Parents of summer, I’ve got two quotes for you (play along for a second, I promise we’re going somewhere with this):
“Willpower isn’t just a skill. It’s a muscle, like the muscles in your arms or legs, and it gets tired as it works harder, so there’s less power left over for other things.”
This is from Charles Duhigg, author of the best-selling The Power of Habit: Why We Do What We Do in Life and Business, which The New York Times calls “a serious look at the science of habit formation and change.”
And: “Today was good. Today was fun. Tomorrow is another one.” These words were written, not surprisingly, by the beloved Dr. Seuss.
So, which summer parent are you going to be? The one who keeps bedtime sacrosanct, who holds steady on screen-time limits and keeps — with iron willpower — the chore chart fresh, the house tidy, and the kids’ academics from rotting away with every clang of that darned ice cream truck?
Or is it to heck with the routines — let the free, wild reign of summer (anything goes!) begin?
Guess what? You can have your cupcake and eat it, too. Summer can be a dangerous time for routines (they’ll peel away faster than a scab on a knee if you let them). But with a little planning and a good dose of fun, you can keep a sense of order in your family — even initiate helpful new routines and habits — while savoring summer down to the last drop.
Here are four ideas to keep your kids on track, build family rituals and try new ways of reaching goals.
Summer nights: Read!
Sure, many of us read to our kids. But the craziness of the school year sometimes gets in the way, and often we stop reading to them when they start devouring books themselves, or when they approach the tween years. Summer is the perfect time to get back to reading regularly to your children: Only 34 percent of kids ages 6–8 are read to, and only 17 percent of kids ages 9–11, according to Scholastic’s 2014 Kids & Family Reading Report. But, 83 percent of all kids report liking or loving being read to at home, primarily because of the closeness to parents it offers them.
Here are some ideas to get back to reading to your kids:
- Choose a list of books based on current interests or locations where you’ll be traveling or would like to visit.
- Let every family member contribute some titles to a “book bucket list” and select them together.
- Tie in a family meal that matches the theme of the week’s book.
- Try Shakespeare, adventure novels, science fiction, poetry or nonfiction. (Think vocabulary building!) Or pick a theme for the summer: sports stories, biographies, animal tales, fantasy or “growing pains.”
- Share the reading! Designate a time of night when your kids will read to you. This keeps their literacy moving ahead and builds oration skills.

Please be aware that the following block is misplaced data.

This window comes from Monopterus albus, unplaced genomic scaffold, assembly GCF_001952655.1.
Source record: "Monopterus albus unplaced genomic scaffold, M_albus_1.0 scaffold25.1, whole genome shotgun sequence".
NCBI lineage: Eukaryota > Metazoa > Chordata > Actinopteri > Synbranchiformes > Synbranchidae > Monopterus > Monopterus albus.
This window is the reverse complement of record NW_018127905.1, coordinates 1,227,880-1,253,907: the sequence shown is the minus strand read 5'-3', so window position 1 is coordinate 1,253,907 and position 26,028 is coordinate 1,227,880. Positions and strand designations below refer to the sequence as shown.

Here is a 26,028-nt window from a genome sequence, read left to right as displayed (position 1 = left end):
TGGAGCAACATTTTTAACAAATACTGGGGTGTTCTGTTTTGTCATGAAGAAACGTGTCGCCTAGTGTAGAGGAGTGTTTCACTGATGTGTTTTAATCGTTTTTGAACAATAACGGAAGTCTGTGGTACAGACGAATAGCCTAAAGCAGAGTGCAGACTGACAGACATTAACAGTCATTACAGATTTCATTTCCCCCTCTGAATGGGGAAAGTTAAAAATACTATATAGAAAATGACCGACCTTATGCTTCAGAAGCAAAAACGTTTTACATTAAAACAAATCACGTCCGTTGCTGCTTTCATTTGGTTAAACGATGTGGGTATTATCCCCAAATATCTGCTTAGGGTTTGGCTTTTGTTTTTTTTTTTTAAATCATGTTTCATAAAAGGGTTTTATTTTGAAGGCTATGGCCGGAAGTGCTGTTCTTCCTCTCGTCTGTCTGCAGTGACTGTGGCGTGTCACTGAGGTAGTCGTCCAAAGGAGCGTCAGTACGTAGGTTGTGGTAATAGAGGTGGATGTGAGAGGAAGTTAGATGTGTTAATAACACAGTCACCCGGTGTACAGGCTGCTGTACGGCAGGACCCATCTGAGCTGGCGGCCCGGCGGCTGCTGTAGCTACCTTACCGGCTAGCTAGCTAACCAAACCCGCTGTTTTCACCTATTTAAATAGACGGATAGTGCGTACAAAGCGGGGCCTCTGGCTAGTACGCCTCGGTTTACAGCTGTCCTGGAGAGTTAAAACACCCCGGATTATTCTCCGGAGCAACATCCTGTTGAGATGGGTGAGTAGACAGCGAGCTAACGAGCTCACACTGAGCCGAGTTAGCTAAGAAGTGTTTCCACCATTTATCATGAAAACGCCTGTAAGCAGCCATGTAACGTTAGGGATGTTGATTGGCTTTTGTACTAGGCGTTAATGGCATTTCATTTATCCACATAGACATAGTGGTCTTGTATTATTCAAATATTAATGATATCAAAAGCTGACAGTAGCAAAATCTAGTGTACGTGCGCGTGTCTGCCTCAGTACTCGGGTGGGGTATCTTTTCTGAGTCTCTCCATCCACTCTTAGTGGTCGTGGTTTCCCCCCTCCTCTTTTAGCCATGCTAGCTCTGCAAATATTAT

If you don’t hold a regular family meeting, summer is an excellent time to start — or to get back on track. Get your whole family’s input from the get-go: What day and location is best for everyone? How will the meeting be run? Family meetings should be routine, not called when someone is in trouble, reminds Sarina Natkin, cofounder of Grow Parenting. Meetings are places to demonstrate problem-solving skills and mutual respect.
Try pairing the meeting with a special ritual, such as tea and cookies. A guide to family meetings in Psychology Today suggests starting with questions such as: What happened this week? What’s coming up next week? What’s something wonderful someone did for you? What are your concerns?
Dinner, with a twist
There’s something about summer nights — when, even during busy weeks, the sun glows late into the day and everything feels more relaxed. Take advantage and launch a fun ritual of kids cooking for adults. This routine encourages family meals during which everyone is engaged and present (put the phone away), and it teaches kids everything from kitchen skills to budgeting (anti-brain-drain alert: math practice!).
Designate a night each week, and empower kids by giving them a budget and letting them plan the menu, find the ingredients at the store and prepare the meal while you kick back and chill out. (Don’t forget to have them mix you a mocktail!) Also, don’t forget to ask who is in charge of cleanup, says Natkin. And start slow if you need to — younger children can begin by helping with simple steps, such as retrieving ingredients.
Get your calendar ready!
Summer has a way of melting away like an ice cream cone in the sun. Time flies! Everyone in your family has special things they’d like to do over the summer. Sometimes, the only way to make sure something happens is to schedule it.
Sit down with your family at the start of the season and make a summer bucket list. Everyone contributes places they want to go and activities they’d like to do. Then, make sure you have a family calendar — not a digital one, but a physical wall calendar placed strategically for all to see.
Plot out your bucket items and then stick to them! Think about assigning a theme to different days: Saturday is beach day, Sunday is hike day, and Wednesday is ice cream day. This is also a way to ensure chores get done: If Wednesday is ice cream day, then maybe Monday is room-cleaning and laundry day, and Friday is allowance day. Favorites for my family include movie night (Saturdays) and family game night (Friday). On game night, my two daughters give a short performance — either they play their violins or give a speech on something they are interested in, which helps build speaking skills, and then we play board games. Don’t forget to schedule some do-nothing time: A weekly window when everyone just relaxes (think: hammock, sidewalk chalk, water or dirt play, naps) is a key part of sucking the juice out of summer. Use stickers to make your calendar pop, and if you need a summer craft project, check out our homemade calendar and chart board.